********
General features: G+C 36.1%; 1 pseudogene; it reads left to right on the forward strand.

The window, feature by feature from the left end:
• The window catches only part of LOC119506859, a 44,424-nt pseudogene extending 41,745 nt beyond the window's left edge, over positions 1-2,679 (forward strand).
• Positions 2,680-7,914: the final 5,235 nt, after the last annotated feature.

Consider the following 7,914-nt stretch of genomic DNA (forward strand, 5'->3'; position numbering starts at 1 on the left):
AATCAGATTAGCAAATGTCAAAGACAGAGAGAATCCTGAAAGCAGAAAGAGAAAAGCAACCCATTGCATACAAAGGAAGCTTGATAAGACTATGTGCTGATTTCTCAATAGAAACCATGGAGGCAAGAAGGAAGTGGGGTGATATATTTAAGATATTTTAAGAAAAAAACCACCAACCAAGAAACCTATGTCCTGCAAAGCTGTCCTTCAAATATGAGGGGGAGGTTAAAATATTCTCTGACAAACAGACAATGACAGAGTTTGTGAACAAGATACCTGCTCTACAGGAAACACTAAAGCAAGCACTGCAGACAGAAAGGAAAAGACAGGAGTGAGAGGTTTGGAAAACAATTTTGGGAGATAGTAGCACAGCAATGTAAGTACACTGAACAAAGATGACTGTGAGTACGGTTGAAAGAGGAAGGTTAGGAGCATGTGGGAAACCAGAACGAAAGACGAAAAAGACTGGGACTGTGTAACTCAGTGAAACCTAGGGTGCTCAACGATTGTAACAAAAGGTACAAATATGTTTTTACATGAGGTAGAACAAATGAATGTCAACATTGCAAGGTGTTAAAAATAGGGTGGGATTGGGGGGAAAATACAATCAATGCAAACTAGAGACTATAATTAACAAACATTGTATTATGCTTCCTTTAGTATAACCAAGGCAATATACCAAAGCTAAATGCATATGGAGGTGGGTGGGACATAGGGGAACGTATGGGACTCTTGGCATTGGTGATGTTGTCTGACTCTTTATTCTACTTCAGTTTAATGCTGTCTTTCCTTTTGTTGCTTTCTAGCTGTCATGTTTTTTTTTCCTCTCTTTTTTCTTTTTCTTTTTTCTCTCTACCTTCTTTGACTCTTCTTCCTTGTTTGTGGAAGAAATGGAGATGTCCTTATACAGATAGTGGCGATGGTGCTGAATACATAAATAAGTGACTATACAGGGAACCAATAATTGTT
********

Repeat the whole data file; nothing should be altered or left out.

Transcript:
General features: G+C 36.1%; 1 pseudogene; it reads left to right on the forward strand.

The window, feature by feature from the left end:
• The window catches only part of LOC119506859, a 44,424-nt pseudogene extending 41,745 nt beyond the window's left edge, over positions 1-2,679 (forward strand).
• Positions 2,680-7,914: the final 5,235 nt, after the last annotated feature.

Consider the following 7,914-nt stretch of genomic DNA (forward strand, 5'->3'; position numbering starts at 1 on the left):
AATCAGATTAGCAAATGTCAAAGACAGAGAGAATCCTGAAAGCAGAAAGAGAAAAGCAACCCATTGCATACAAAGGAAGCTTGATAAGACTATGTGCTGATTTCTCAATAGAAACCATGGAGGCAAGAAGGAAGTGGGGTGATATATTTAAGATATTTTAAGAAAAAAACCACCAACCAAGAAACCTATGTCCTGCAAAGCTGTCCTTCAAATATGAGGGGGAGGTTAAAATATTCTCTGACAAACAGACAATGACAGAGTTTGTGAACAAGATACCTGCTCTACAGGAAACACTAAAGCAAGCACTGCAGACAGAAAGGAAAAGACAGGAGTGAGAGGTTTGGAAAACAATTTTGGGAGATAGTAGCACAGCAATGTAAGTACACTGAACAAAGATGACTGTGAGTACGGTTGAAAGAGGAAGGTTAGGAGCATGTGGGAAACCAGAACGAAAGACGAAAAAGACTGGGACTGTGTAACTCAGTGAAACCTAGGGTGCTCAACGATTGTAACAAAAGGTACAAATATGTTTTTACATGAGGTAGAACAAATGAATGTCAACATTGCAAGGTGTTAAAAATAGGGTGGGATTGGGGGGAAAATACAATCAATGCAAACTAGAGACTATAATTAACAAACATTGTATTATGCTTCCTTTAGTATAACCAAGGCAATATACCAAAGCTAAATGCATATGGAGGTGGGTGGGACATAGGGGAACGTATGGGACTCTTGGCATTGGTGATGTTGTCTGACTCTTTATTCTACTTCAGTTTAATGCTGTCTTTCCTTTTGTTGCTTTCTAGCTGTCATGTTTTTTTTTCCTCTCTTTTTTCTTTTTCTTTTTTCTCTCTACCTTCTTTGACTCTTCTTCCTTGTTTGTGGAAGAAATGGAGATGTCCTTATACAGATAGTGGCGATGGTGCTGAATACATAAATAAGTGACTATACAGGGAACCAATAATTGTT